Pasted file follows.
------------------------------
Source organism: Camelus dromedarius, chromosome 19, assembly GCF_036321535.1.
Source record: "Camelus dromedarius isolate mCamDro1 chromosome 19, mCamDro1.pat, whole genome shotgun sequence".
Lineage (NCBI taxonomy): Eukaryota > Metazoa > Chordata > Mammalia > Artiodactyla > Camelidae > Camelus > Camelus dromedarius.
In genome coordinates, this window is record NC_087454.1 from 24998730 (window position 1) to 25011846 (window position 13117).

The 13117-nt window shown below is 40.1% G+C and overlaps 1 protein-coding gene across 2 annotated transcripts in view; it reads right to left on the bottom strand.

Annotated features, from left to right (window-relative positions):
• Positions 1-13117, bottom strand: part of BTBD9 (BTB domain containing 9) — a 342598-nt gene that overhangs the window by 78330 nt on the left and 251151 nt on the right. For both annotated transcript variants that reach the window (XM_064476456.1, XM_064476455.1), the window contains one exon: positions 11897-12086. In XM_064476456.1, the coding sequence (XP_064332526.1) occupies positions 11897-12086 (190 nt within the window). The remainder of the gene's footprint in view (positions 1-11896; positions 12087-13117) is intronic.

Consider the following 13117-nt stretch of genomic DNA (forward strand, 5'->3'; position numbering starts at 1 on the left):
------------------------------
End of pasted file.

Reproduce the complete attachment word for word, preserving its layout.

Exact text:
Source organism: Camelus dromedarius, chromosome 19, assembly GCF_036321535.1.
Source record: "Camelus dromedarius isolate mCamDro1 chromosome 19, mCamDro1.pat, whole genome shotgun sequence".
Lineage (NCBI taxonomy): Eukaryota > Metazoa > Chordata > Mammalia > Artiodactyla > Camelidae > Camelus > Camelus dromedarius.
In genome coordinates, this window is record NC_087454.1 from 24998730 (window position 1) to 25011846 (window position 13117).

The 13117-nt window shown below is 40.1% G+C and overlaps 1 protein-coding gene across 2 annotated transcripts in view; it reads right to left on the bottom strand.

Annotated features, from left to right (window-relative positions):
• Positions 1-13117, bottom strand: part of BTBD9 (BTB domain containing 9) — a 342598-nt gene that overhangs the window by 78330 nt on the left and 251151 nt on the right. For both annotated transcript variants that reach the window (XM_064476456.1, XM_064476455.1), the window contains one exon: positions 11897-12086. In XM_064476456.1, the coding sequence (XP_064332526.1) occupies positions 11897-12086 (190 nt within the window). The remainder of the gene's footprint in view (positions 1-11896; positions 12087-13117) is intronic.

Consider the following 13117-nt stretch of genomic DNA (forward strand, 5'->3'; position numbering starts at 1 on the left):